Today’s response to Wendell Berry’s essay “The Gift of Good Land” comes from Thomas Rowley, executive director of A Rocha USA, the American branch of the international Christian conservation organization A Rocha.
“The Gift of Good Land,” was published 30 years ago, and we reprinted it in the Fall 2009 issue of Flourish Magazine to celebrate Mr. Berry’s work, but also to provoke some questions: How has the natural world, and efforts to steward it, changed in these 30 years? How has Christianity changed? What is still relevant about Mr. Berry’s words today? What have been our successes and failures as creation’s stewards in these three decades? Where do we go from here?
We’ve asked a wide variety of Christian thinkers, writers, and leaders to respond to Mr. Berry’s essay, taking into consideration these questions and their own relevant experiences. Here is Thomas Rowley’s reflection:
Saving the Planet in the Particular
By Thomas D. Rowley
Writing about the work of Wendell Berry—in this case, “The Gift of Good Land”—seems, for me, a presumptuous undertaking. Much better to hand over the original and say, “Here, savor.” Rather than commenting, critiquing or even trying to paraphrase, therefore, I’ll simply take one of his many fecund ideas and run with it just a bit.
“Let us speak of things at hand.”
With that phrase, Berry both warns us against abstraction (What does it mean really to “care for the environment”?) and calls us to the skillful tending of a particular place. In “The Gift of Good Land” he illustrates this with agriculture: “The trouble is that “world hunger” is not a problem that can be solved by a “world solution.”
In his essay “Word and Flesh,” Berry makes the same point with a different example: “The question that must be addressed, therefore, is not how to care for the planet, but how to care for each of the planet’s millions of human and natural neighborhoods, each of its millions of small pieces and parcels of land, each one of which is in some precious way different from all the others. Our understandable wish to preserve the planet must somehow be reduced to the scale of our competence—that is, to the wish to preserve all of its humble households and neighborhoods.”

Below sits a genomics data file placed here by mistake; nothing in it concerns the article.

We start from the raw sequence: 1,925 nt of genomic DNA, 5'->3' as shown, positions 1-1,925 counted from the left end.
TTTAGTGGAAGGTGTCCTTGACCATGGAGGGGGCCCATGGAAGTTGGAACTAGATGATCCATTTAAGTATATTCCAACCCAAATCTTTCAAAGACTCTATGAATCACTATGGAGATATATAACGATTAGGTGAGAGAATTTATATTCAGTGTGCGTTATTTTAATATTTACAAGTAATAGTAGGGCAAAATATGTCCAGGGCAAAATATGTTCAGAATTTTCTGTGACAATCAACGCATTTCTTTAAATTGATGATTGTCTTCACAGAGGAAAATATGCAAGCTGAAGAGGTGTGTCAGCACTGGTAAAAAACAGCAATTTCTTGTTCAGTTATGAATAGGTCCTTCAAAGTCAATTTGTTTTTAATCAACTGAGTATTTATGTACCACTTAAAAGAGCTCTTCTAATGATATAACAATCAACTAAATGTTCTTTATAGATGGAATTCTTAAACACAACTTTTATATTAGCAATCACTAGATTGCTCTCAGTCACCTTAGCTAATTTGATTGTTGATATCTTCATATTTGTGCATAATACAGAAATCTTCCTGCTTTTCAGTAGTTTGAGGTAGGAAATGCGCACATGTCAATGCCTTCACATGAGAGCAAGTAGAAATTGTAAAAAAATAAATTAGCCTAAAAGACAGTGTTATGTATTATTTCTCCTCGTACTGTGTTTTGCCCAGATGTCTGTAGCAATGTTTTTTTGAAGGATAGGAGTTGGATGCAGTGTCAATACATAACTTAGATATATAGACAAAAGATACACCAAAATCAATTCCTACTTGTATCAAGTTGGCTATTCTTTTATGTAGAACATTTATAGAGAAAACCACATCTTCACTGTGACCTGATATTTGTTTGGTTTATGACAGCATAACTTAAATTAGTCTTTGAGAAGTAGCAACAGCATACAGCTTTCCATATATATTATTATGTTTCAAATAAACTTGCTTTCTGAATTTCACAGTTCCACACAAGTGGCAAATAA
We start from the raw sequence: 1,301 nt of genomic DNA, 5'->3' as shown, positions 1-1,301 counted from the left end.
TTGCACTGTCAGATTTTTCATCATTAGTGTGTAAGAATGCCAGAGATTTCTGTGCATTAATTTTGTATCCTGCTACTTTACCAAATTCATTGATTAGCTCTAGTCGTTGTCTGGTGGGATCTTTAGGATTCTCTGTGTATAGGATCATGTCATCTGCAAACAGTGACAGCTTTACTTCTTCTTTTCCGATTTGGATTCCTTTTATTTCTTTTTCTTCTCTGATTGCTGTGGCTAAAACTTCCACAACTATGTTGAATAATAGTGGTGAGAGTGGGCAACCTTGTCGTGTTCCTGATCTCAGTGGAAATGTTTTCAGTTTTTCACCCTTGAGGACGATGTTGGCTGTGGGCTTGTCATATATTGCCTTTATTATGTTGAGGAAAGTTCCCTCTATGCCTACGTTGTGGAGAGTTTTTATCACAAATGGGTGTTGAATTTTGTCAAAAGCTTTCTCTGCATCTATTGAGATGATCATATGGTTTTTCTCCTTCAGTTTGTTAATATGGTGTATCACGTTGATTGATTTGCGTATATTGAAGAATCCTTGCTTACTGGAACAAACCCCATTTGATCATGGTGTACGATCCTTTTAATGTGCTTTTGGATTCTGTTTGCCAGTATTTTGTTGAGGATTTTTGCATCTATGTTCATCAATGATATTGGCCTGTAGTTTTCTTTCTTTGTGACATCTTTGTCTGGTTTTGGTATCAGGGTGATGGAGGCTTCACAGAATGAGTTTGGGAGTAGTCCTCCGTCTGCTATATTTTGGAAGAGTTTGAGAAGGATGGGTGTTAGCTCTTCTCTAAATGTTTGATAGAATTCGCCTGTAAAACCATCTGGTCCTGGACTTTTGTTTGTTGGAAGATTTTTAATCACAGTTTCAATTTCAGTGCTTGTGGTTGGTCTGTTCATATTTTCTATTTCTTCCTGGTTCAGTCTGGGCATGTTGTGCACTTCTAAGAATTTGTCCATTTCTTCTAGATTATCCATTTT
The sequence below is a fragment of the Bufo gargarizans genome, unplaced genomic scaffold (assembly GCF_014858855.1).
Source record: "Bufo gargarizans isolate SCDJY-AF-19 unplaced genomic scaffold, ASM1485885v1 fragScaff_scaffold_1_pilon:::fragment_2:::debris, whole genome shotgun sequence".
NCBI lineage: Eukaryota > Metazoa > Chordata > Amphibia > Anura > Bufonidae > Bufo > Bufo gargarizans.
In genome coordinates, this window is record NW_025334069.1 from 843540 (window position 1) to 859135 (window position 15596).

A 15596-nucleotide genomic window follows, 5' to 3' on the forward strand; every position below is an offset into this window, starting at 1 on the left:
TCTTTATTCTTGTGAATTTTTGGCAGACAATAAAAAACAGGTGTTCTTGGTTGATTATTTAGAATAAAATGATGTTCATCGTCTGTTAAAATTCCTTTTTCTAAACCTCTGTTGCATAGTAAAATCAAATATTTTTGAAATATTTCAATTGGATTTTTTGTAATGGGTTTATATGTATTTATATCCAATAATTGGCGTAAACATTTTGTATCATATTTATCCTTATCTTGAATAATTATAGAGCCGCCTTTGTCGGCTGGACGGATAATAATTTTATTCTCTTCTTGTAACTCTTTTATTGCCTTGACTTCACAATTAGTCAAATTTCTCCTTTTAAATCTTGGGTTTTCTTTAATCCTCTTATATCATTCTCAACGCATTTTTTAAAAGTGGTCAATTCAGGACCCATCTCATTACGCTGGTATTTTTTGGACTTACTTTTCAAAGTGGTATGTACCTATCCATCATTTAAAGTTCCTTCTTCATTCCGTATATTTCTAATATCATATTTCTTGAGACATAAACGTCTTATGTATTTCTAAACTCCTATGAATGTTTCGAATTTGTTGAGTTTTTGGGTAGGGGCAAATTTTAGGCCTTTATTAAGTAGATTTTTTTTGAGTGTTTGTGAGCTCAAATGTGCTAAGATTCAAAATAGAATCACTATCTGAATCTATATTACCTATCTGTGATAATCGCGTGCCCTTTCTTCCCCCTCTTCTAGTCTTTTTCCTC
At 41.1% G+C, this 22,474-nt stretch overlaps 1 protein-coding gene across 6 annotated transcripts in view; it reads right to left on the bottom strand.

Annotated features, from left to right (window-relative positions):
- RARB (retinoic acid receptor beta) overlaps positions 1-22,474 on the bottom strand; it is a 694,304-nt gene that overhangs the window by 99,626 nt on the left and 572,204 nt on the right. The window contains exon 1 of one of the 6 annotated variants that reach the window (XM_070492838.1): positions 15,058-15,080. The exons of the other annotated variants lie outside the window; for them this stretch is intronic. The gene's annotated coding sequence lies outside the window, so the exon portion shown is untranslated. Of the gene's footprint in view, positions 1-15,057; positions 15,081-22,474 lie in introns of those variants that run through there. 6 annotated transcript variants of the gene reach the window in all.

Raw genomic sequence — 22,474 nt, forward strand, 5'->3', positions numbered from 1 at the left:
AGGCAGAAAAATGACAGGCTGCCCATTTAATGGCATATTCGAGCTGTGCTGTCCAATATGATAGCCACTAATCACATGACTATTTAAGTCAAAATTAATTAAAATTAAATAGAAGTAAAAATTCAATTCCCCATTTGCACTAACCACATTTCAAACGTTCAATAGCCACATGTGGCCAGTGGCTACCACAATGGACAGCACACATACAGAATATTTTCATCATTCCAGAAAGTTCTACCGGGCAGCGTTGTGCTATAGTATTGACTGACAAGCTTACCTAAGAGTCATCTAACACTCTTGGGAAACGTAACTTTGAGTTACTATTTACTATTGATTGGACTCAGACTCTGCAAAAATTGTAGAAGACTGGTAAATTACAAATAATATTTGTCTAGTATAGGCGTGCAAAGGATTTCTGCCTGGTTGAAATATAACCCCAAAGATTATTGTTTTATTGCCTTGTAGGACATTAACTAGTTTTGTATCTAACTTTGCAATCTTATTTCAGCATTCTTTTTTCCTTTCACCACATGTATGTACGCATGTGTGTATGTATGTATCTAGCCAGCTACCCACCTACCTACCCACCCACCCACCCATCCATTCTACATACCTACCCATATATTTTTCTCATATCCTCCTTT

My deep appreciation for his point grows from two roots. First, my little mind cannot begin to conjure the grand solution(s) to the environmental crises we have wrought. I am, as Berry rightly puts it, incompetent.
Second, caring for individual human and natural neighborhoods is precisely what A Rocha has been doing for more than 25 years. Whether protecting the endangered Arubuko-Sokoke Forest in Kenya while raising funds to send local children to school; mobilizing churchgoers to clean and maintain the Boise River watershed in Idaho; helping farmers restore critical wetlands in Lebanon and France; maintaining wildlife habitat, reconnecting residents to nature and growing fresh organic produce for low-income people all on 40 acres in Santa Barbara, California; or working in any of the 19 countries currently in our portfolio; A Rocha heeds Berry’s admonition to use “knowledge and tools in a particular place with good long-term results.”
It is, of course, good and right to lessen our impact on God’s good land—as so many are now doing by reducing, reusing, and recycling. It is, however, not enough. As pastor and author Tri Robinson puts it, we must not merely decrease our footprint, we must increase our handprint. That, to me, and I think to Berry, is true stewardship. And God’s calling to each and every one of us.
Thomas D. Rowley is Executive Director of A Rocha USA, a non-profit conservation organization mobilizing Christians to steward the Earth in communities across the nation–through educational programs and hands-on conservation projects. A Rocha USA is part of the worldwide family of A Rocha projects. For more information, please see www.arocha-usa.org.